'MacGruber' Fails to Defuse Bomb
To a startling degree, audiences either rejected or were indifferent to MacGruber, the latest Saturday Night Live adaptation. Despite a boatload of promotion (particularly on SNL home NBC), MacGruber mustered just $4 million on its opening weekend at 2,551 theaters.

MacGruber's start ranks as the worst-to-date for 2010 among 1,000-theater-plus launches. It's also the ninth worst start ever for a picture playing at more than 2,500 sites. The news is even worse in terms of estimated attendance. On that front, MacGruber had the third poorest 2,500-plus site debut, behind only The Rocker and Lucky You.

The key reason for MacGruber's failure may have been an inability to transcend the rote one-joke nature of its source material. Like most recurring SNL sketches, the show's MacGruber interstitials repeat the same gag of the MacGyver-like main character being distracted from defusing a bomb that's about to explode over and over again. People who have been exposed to it for free got the joke long ago, and the movie's marketing did little to attract the uninitiated, presenting random, generic action spoof scenes instead. The hope may have been for the next Austin Powers, but MacGruber's spoof subject, MacGyver, was too limited and not popular enough to break out (similar to what happened with Walk Hard: The Dewey Cox Story).

As dreadful as MacGruber's opening was, Saturday Night Live has seen worse. The brand was so weak that MacGruber was its first movie since 2000, when The Ladies Man struck out with just $13.6 million in its entire run. The nadir of the franchise came in the mid-1990s with the back-to-back flops of It's Pat and Stuart Saves His Family. Both only mustered limited releases, but performed relatively worse than MacGruber. Released in Aug. 1994, It's Pat grossed just $60,822 in its entire run at 33 sites, while Stuart Saves His Family managed a mere $912,082 at 400 sites in its April 1995 release.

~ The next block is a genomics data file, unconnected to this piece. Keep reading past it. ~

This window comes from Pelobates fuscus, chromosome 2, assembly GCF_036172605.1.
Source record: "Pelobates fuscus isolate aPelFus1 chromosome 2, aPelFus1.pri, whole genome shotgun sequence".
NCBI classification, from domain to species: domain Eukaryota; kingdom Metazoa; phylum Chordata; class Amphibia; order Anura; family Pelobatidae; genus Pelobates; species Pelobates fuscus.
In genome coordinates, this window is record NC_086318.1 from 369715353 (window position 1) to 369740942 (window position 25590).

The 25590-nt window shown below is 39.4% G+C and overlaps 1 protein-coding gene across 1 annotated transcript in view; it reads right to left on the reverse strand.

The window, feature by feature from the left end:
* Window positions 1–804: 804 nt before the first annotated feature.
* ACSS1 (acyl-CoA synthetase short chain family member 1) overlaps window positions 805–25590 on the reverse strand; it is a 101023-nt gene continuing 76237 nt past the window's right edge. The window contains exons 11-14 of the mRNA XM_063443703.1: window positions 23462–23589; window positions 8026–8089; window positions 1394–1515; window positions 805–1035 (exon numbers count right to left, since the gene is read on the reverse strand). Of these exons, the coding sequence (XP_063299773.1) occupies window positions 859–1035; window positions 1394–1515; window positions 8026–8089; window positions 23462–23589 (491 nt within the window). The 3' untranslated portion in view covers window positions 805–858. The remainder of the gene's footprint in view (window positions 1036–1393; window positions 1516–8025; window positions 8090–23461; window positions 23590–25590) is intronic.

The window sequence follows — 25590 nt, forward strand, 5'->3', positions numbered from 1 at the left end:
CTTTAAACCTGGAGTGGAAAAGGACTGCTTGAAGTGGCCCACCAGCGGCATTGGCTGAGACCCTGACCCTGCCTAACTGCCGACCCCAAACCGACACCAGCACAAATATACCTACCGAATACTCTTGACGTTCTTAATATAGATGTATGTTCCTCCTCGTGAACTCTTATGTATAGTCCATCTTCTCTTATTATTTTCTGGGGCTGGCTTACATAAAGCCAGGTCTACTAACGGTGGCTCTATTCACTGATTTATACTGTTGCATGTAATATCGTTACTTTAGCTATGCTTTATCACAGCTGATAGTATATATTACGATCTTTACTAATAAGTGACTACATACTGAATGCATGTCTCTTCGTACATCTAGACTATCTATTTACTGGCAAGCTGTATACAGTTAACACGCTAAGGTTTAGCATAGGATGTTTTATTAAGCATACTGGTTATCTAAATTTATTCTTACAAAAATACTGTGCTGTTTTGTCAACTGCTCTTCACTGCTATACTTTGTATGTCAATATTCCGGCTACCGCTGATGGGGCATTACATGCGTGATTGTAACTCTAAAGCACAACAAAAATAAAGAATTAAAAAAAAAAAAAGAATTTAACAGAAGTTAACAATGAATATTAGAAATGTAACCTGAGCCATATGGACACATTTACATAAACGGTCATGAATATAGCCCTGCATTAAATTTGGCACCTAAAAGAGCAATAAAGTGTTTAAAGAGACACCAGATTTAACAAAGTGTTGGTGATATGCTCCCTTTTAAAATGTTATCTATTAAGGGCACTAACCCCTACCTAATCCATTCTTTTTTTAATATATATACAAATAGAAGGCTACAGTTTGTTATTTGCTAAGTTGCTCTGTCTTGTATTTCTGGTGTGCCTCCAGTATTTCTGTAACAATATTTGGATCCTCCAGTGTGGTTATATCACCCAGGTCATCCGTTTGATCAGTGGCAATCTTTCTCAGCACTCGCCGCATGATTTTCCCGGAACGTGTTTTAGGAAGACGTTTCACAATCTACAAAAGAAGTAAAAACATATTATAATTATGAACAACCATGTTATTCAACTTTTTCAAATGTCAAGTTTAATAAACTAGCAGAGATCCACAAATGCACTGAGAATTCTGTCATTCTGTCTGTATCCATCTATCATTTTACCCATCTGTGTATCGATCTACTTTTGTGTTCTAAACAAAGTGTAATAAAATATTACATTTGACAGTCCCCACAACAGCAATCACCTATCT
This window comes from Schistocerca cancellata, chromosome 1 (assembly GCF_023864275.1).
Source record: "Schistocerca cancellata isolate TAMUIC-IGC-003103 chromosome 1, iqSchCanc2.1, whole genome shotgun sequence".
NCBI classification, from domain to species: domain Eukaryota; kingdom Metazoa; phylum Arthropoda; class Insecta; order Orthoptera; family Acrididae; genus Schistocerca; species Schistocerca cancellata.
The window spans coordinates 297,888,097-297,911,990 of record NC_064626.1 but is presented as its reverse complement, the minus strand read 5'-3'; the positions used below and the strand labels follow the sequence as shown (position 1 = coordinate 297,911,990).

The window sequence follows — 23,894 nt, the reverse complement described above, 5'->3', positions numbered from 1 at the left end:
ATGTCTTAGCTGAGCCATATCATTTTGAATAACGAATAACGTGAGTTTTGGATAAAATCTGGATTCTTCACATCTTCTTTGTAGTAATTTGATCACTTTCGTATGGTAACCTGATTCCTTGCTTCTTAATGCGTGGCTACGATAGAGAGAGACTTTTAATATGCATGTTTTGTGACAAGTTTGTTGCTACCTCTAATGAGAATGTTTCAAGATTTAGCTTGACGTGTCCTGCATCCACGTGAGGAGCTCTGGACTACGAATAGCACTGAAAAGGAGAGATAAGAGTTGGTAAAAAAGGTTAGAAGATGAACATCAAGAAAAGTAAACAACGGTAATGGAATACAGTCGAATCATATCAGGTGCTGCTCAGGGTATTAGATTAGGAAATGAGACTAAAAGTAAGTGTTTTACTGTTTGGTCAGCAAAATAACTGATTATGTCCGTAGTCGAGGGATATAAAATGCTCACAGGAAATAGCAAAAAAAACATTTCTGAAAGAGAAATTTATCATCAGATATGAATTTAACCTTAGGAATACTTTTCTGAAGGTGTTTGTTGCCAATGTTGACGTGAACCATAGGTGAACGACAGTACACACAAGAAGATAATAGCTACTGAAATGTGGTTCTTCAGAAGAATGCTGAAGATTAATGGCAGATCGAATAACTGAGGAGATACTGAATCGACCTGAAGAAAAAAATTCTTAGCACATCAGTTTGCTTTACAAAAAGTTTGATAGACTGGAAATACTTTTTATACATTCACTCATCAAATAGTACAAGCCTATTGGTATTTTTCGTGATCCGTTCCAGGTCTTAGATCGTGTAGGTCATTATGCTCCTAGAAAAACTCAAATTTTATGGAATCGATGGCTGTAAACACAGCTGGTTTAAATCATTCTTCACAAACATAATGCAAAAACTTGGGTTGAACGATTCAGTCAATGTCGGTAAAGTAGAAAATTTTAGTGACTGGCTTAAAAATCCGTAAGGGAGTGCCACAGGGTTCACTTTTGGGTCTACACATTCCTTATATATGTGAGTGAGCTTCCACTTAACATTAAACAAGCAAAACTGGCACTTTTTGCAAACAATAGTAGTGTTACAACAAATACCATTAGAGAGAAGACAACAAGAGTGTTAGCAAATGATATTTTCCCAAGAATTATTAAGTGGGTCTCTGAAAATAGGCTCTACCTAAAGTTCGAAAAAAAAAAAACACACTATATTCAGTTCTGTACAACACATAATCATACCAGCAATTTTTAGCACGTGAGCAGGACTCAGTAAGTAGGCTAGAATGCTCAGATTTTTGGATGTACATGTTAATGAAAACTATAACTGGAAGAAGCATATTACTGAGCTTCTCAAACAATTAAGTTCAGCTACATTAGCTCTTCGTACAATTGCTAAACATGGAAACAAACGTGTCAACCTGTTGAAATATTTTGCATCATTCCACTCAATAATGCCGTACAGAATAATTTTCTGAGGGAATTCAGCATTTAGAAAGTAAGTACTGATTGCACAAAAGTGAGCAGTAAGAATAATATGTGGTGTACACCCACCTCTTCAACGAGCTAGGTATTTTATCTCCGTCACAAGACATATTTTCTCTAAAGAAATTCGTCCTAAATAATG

Saturday Night Live had a promising box office start with its first adaptation, The Blues Brothers in 1980. It pulled in $57.2 million or the equivalent of around $170 million adjusted for ticket price inflation, and it was the tenth highest-grossing movie of 1980. It took nearly 12 years for the next SNL movie, and it would be the franchise's peak. Released in Feb. 1992, Wayne's World rocked the box office with a $121.7 million haul or the equivalent of around $235 million today, ranking eighth for the year.

Both Blues Brothers and Wayne's World debuted amidst high points of cultural relevance or perceived quality for Saturday Night Live. Unlike most future SNL movies, both Blues Brothers and Wayne's World also were musically-oriented: Blue Brothers was a veritable musical revue, while Wayne's World struck a chord with Queen's "Bohemian Rhapsody" among other tunes. Wayne's World also had the goofy-but-relatable buddy comedy angle going for it.

The third SNL adaptation, Coneheads, came more than a decade after it was a regular sketch on the show and suffered for it, notching $21.3 million in its entire run in 1993 (and is probably best known for the Red Hot Chili Peppers song "Soul to Squeeze"). Wayne's World 2 followed but the moment had passed and it went the way of most comedy sequels, generating a fraction of the business of its predecessor ($48.2 million). Another sequel, Blues Brothers 2000, arrived way too late in 1998 and tanked with a $14.1 million total. The brand attempted a mini-resurgence starting with A Night at the Roxbury in Oct. 1998, grossing a decent $30.3 million. Superstar was released in Oct. 1999 and also had a decent run, making $30.6 million. But any momentum stalled with The Ladies Man in Oct. 2000.

All told, the ten Saturday Night Live movies prior to MacGruber have grossed $338 million or the equivalent of over $680 million adjusted.

While a number of Saturday Night Live cast members have gone on to have successful movie careers (Bill Murray, Eddie Murphy, Will Ferrell, etc.), the actual sketches and characters have not been nearly as successful theatrically. It's partly inherent in the threadbare nature of sketch comedy, but SNL has been known to run recurring jokes into the ground and has carried that lack of inspiration into the movies and the marketing, leading to a brand that currently has very little bankability beyond free venues like network television and the internet.


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